Genre: Language Arts & Disciplines
This volume chronicles the development of communication studies as a discipline, providing a history of the field and identifying opportunities for future growth. Editors Pat J. Gehrke and William M. Keith have assembled an exceptional list of communication scholars who, in the thirteen chapters contained in this book, cover the breadth and depth of the field. Organized around themes and concepts that have enduring historical significance and wide appeal across numerous subfields of communication, A Century of Communication Studies bridges research and pedagogy, addressing themes that connect classroom practice and publication. Published in the 100th anniversary year of the National Communication Association, this collection highlights the evolution of communication studies and will serve future generations of scholars as a window into not only our past but also the field’s collective possibilities.
Author: Thomas Glave
Publisher: Akashic Books
Release Date: 2013-07-16
Genre: Social Science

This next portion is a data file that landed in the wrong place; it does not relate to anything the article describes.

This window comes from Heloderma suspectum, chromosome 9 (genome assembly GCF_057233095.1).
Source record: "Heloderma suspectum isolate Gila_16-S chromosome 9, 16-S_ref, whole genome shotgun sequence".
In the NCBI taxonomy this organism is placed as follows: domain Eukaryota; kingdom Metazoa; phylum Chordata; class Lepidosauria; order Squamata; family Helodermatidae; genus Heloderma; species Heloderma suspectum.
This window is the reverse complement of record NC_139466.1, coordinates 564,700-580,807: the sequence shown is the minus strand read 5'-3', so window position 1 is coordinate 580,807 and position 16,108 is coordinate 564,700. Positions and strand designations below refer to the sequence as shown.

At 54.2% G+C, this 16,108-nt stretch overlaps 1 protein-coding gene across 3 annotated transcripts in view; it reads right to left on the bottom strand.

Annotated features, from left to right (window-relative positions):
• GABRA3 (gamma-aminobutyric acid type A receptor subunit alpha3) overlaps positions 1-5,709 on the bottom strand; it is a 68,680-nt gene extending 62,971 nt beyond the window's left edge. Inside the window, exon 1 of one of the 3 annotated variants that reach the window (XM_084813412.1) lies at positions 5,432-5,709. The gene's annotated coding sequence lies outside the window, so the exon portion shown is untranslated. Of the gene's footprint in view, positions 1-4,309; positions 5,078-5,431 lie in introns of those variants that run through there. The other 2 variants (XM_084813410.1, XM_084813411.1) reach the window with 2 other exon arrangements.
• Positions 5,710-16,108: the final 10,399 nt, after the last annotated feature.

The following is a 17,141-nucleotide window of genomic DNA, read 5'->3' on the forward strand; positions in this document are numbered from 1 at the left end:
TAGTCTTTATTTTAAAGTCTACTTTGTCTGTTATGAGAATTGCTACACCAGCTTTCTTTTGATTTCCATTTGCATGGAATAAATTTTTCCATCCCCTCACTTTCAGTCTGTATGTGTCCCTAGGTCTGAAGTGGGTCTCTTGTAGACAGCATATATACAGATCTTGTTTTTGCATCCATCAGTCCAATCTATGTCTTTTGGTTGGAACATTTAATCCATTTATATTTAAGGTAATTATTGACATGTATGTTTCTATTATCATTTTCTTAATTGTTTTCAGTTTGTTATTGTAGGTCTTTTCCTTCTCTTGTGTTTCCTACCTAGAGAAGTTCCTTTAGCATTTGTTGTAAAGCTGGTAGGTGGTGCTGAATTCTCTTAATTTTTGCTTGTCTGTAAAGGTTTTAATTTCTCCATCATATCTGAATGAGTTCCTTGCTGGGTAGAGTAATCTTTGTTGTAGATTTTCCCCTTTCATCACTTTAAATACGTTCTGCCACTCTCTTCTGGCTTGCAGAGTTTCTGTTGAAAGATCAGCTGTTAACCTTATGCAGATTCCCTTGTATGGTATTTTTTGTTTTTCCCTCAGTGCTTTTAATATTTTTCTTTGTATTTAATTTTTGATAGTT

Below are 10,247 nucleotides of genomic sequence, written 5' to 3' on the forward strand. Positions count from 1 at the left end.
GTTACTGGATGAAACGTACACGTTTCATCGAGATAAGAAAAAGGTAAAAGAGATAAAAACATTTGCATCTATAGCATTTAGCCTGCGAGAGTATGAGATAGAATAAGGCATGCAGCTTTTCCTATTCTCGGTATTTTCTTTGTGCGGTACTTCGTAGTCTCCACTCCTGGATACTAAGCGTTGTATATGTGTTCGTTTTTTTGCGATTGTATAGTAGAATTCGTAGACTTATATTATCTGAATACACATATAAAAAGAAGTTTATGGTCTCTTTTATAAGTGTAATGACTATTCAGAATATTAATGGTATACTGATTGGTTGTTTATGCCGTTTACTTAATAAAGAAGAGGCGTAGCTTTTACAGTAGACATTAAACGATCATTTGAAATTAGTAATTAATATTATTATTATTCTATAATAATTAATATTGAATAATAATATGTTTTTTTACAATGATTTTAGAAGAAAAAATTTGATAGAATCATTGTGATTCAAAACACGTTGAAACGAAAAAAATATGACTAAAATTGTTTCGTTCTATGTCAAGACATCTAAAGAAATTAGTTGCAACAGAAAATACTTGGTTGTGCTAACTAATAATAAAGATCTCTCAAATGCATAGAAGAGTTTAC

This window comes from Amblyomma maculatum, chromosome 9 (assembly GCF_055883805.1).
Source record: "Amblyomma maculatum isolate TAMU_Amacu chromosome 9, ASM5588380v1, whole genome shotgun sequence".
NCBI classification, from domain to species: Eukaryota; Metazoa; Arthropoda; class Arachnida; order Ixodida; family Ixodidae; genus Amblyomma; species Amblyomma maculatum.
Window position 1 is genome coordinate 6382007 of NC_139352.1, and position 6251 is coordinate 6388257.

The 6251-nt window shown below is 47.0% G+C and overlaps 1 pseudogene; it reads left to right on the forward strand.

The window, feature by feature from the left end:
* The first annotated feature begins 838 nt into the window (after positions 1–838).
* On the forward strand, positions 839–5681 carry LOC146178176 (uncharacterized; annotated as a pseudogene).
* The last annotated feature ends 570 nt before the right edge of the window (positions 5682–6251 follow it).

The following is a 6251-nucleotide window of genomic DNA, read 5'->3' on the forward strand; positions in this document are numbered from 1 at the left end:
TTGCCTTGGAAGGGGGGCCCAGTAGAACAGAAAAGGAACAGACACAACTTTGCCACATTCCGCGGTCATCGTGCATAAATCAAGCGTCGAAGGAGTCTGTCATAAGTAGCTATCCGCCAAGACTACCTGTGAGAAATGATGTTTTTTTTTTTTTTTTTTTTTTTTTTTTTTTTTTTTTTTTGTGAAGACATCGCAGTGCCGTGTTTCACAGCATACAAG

With an introduction by Pulitzer Prize-winning poet Yusef Komunyakaa Named a finalist for the 2014 Lambda Literary Award in LGBT Nonfiction! Included in the 2014 Over the Rainbow list Selected by Publishers Weekly as a Pick of the Week (July 1st, 2013)! Selected by The Airship/Black Balloon Publishing as a Best Book of 2013 "This collection is wide-ranging, moving from the Caribbean (Jamaica in particular) to Cambridge, England, and from poetry to sex to discrimination." --Library Journal (BEA Editors' Picks feature) "A profound compassion for racial and sexual minorities, the oppressed, and the colonized, informs [Glave's] searing, beautifully evocative collection of essays...He captures the languor and seductiveness of Jamaica...A graceful and original stylist, Glave highlights the marginalized--calling on the descendants of people who toiled for the Empire as slaves and colonial subjects to never forget their past, and, in effect, to those who profit from that past to acknowledge their complicity. Ultimately, his work is critical, yet filled with generosity and compassion." --Publishers Weekly (starred review) "Thomas Glave surely is one of the bravest of contemporary authors...He is a fearless truth-teller whose essays in Among the Bloodpeople are fully, unhesitatingly engaged with his and our world." --New York Journal of Books "This is a collection that will leave you with chills; you will return to it not only for its sheer beauty, but also for its raw honesty, pain, and passion." --Lambda Literary Report "Glave writes beautifully...his...voice deserves our attention." --The Gay & Lesbian Review "A wonderful anthology, interspersing personal essays with more academic-leaning articles." --CCLaP "Glave remarks on the state of an island as he sees it, and of a people whose legacies bear out in astonishing ways, employing prose that soothes while its subject matter sears genteel sensibilities." --Caribbean Beat "Glave crosses boundaries of genre and community, speaking with extraordinary candor and vulnerability variously as the American son of immigrants, as a Jamaican, as a professor, as a queer boy from the Bronx...What unifies these identities and these essays is the ferocity of Glave's voice, his sentences that can feel like living, untamed things." --Towleroad: A Site with Homosexual Tendencies "I didn't know [homosexuals in Jamaica] were disemboweled with machetes. And I didn't consider one could be poetic about fear and anger and isolation. But the touchingly phrased sentences don’t soften the impact of reading about murder and political corruption. Instead, it eats at you because it makes you attentive to every word, feel the pauses as Glave takes a breath and speaks with the pulse of his heartbeat." --Reeling and Writhing and Fainting in Coils "With Among the Bloodpeople, [Glave] has given us a book as beautiful as it is necessary." --Next Magazine "After stunning readers with his story collections Whose Song? and The Torturer's Wife, the O. Henry- and multiple Lammy-winner now returns to nonfiction in Among the Bloodpeople: Politics and Flesh." --Band of Thebes "Glave's texts examine themselves, change course, and raise questions about their own assertions. Glave's hatred of oppression is balanced by his love of writing." --Ithaca.com Thomas Glave has been admired for his unique style and exploration of taboo, politically volatile topics. The award-winning author's new collection, Among the Bloodpeople, contains all the power and daring of his earlier writing but ventures even further into the political, the personal, and the secret. Each essay in the volume reveals a passionate commitment to social justice and human truth. Whether confronting Jamaica's prime minister on antigay bigotry, contemplating the risks and seductions of "outlawed" sex, exploring a world of octopuses and men performing somersaults in the Caribbean Sea, or challenging repressive tactics employed at the University of Cambridge, Glave expresses the observations of a global citizen with the voice of a poet.